- The Washington Times - Monday, February 24, 2003

WASHINGTON, Feb. 24 (UPI) — President George W. Bush on Monday sent a new resolution to the U.N. Security Council, which was intended to be an "affirmation" of the council's unanimous vote last November to disarm Saddam Hussein, according to national security adviser Condoleezza Rice.

The United States, Britain and Spain introduced a draft resolution late Monday afternoon during a meeting of the Security Council in New York. In the terse, carefully crafted one-line statement, the three nations declared that: "Iraq has failed to take the final opportunity afforded to it in Res. 1441."

Rice told reporters at a White House briefing: "In that sense, it is an affirmation of the council's willingness to enforce its own resolution."

Earlier, Bush called Saddam's failure to comply with previous demands to disarm a threat to peace and stability.

"One way or the other, Saddam Hussein, for the sake of peace and for the security of the American people, will be disarmed," Bush said.

CBS News reported on Monday that Saddam had challenged Bush to a political campaign-style debate. The challenge came during a three-hour interview with anchorman Dan Rather. Part of the interview will be aired Monday evening, CBS said.

Saddam also told Rather that U.N. inspector Hans Blix was wrong that the al-Samoud 2 missile is in violation of U.N. mandates.

"We do not have missiles that go beyond the proscribed range," the partial CBS transcript quoted Saddam as saying.

According to CBS, Saddam told Rather that "Iraq is allowed to prepare proper missiles, and we are committed to that."

U.N. Resolution 1441, adopted Nov. 7, states that Iraq "has been and remains in material breach" of its commitment to disarm and gives the Arab nation "a final opportunity to comply with its disarmament obligations."

The resolution also established an inspection regime to bring Iraq into compliance.

Rice dubbed the simply written new resolution "efficient" in that it is linked to Resolution 1441, which spells out clearly what Iraq's obligations are to the Security Council and international community. No arguments have been made that Saddam has fully complied with the demands of the resolution, Rice said.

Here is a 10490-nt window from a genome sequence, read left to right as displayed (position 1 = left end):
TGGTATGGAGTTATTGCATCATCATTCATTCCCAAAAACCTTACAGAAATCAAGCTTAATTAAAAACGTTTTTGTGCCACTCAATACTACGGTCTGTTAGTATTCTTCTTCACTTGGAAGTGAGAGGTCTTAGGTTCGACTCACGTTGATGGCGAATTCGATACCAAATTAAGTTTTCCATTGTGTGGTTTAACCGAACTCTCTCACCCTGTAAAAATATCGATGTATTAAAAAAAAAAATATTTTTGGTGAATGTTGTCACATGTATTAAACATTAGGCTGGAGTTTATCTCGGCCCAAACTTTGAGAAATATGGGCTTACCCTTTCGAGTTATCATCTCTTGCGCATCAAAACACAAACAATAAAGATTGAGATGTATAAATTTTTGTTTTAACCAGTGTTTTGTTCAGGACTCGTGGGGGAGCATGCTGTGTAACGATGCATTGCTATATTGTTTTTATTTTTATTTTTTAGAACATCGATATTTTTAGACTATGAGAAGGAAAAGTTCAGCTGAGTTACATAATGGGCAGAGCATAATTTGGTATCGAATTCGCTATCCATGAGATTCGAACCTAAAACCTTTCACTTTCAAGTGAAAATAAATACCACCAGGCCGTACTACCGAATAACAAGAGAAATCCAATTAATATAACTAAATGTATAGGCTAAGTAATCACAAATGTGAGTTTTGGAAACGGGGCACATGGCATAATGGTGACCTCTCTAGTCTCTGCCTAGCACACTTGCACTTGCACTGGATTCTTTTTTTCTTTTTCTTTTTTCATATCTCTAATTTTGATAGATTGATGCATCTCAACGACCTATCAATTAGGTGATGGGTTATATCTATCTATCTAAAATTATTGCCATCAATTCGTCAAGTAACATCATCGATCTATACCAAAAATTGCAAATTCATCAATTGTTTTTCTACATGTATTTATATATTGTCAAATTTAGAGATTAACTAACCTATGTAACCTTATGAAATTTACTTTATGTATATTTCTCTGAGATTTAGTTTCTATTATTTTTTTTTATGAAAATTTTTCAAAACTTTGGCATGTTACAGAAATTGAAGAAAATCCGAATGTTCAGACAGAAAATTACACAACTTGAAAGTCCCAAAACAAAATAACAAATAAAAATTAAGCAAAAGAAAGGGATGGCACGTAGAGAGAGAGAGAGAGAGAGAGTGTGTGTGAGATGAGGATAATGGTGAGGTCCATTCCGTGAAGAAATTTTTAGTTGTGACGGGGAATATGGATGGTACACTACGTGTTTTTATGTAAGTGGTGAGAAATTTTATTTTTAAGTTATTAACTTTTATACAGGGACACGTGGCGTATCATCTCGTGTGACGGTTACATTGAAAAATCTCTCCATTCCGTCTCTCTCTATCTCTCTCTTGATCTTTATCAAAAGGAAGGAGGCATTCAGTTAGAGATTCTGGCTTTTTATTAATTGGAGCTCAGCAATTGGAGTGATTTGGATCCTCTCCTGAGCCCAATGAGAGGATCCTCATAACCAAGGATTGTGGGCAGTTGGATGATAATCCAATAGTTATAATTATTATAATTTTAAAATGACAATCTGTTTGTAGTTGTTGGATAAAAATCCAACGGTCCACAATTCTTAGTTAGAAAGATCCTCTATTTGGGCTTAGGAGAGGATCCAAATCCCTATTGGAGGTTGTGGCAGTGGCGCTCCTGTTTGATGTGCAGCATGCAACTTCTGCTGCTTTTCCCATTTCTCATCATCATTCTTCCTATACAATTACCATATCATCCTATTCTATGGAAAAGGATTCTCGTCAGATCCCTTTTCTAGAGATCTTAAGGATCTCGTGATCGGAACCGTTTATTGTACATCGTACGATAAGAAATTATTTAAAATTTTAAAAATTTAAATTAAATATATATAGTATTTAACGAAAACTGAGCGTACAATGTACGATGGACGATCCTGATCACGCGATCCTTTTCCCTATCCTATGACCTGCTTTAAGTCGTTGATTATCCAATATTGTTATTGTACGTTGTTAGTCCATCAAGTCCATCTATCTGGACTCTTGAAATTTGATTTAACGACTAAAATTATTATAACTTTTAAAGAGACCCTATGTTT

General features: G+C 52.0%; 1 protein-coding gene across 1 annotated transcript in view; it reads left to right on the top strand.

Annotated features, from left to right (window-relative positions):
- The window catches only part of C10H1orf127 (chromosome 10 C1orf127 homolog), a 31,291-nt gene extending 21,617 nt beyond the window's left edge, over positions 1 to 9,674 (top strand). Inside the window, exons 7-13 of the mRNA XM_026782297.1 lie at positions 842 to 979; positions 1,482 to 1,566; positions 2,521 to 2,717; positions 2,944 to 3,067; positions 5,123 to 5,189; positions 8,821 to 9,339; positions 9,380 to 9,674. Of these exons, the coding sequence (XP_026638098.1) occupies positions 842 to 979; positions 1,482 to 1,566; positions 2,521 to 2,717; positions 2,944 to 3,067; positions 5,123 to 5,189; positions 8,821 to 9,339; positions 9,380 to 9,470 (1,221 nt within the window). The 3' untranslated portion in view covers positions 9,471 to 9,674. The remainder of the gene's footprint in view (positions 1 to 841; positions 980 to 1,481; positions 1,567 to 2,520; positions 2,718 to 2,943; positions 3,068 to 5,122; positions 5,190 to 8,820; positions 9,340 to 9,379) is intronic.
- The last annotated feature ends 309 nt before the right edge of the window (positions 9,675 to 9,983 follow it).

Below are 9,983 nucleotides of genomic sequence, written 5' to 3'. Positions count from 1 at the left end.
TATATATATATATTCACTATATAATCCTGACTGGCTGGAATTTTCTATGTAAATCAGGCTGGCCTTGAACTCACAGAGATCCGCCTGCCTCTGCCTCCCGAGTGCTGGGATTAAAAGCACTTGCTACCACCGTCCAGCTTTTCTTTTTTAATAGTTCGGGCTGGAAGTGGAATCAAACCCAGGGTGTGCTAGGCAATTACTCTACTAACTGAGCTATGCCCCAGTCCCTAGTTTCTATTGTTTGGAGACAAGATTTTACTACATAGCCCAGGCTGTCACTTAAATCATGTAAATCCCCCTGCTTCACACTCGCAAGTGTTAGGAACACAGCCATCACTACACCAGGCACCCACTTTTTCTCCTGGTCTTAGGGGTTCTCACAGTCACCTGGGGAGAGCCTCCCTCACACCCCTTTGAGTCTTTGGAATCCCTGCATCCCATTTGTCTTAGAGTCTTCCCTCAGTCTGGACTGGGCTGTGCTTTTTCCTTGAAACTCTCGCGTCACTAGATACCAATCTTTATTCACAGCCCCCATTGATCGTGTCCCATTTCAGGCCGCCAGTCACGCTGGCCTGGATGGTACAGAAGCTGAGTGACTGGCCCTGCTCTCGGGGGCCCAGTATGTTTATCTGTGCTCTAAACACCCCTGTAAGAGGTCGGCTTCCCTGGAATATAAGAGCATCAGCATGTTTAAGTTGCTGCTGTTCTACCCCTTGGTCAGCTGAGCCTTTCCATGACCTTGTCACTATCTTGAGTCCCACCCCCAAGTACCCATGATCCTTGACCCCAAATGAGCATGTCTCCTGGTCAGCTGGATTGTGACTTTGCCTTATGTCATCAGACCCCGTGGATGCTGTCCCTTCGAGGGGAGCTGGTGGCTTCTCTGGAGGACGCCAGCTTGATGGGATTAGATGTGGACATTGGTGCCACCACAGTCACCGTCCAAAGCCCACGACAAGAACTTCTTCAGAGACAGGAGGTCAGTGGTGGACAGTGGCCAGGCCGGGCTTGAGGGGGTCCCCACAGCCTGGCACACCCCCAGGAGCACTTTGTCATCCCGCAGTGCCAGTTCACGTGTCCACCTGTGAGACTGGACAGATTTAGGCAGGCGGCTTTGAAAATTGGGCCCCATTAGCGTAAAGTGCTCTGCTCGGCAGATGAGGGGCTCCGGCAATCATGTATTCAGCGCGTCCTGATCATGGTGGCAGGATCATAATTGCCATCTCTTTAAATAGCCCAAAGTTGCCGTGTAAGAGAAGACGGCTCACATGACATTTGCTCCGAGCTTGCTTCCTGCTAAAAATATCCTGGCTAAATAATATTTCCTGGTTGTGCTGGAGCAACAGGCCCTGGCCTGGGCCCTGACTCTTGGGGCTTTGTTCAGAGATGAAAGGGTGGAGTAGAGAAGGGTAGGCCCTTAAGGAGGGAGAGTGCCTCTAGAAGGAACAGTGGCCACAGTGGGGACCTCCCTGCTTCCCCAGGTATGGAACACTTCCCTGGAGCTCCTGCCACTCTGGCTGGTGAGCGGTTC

"If you agreed to 1441 and you agree that Iraq did not file a full and complete declaration … and you agree that Iraq is not fully cooperating and complying, for instance still refusing to allow scientists to be interviewed privately, still refusing to make available documentation for a variety of past programs that are unaccounted for, negotiating with the inspectors with how the U-2 will fly … If you accept that, then you have to accept they are not in full compliance, you have to accept they have failed to take their final opportunity. I think it would be hard to vote against it," Rice said.

The United States needs nine votes and no veto in the Security Council on the new resolution. A vote on the new resolution will likely not be held until after Blix delivers his report to the full council March 7.

Inspectors uncovered al-Samoud missiles in Iraq that they say violate earlier disarmament mandates to which Iraq had agreed, and gave Iraq a deadline for destroying them.

Rice said he wasn't surprised at media reports that Saddam has said he would not destroy the missiles. She said Saddam has been in contempt of resolutions for 12 years and this was no different.

"As to missile destruction, it would be a good thing if he destroyed the missiles. It is obvious that inspectors have decided they are proscribed and go beyond the limited range. But that's just the tip of the iceberg, the beginning of a long list of things that would constitute disarmament," Rice said.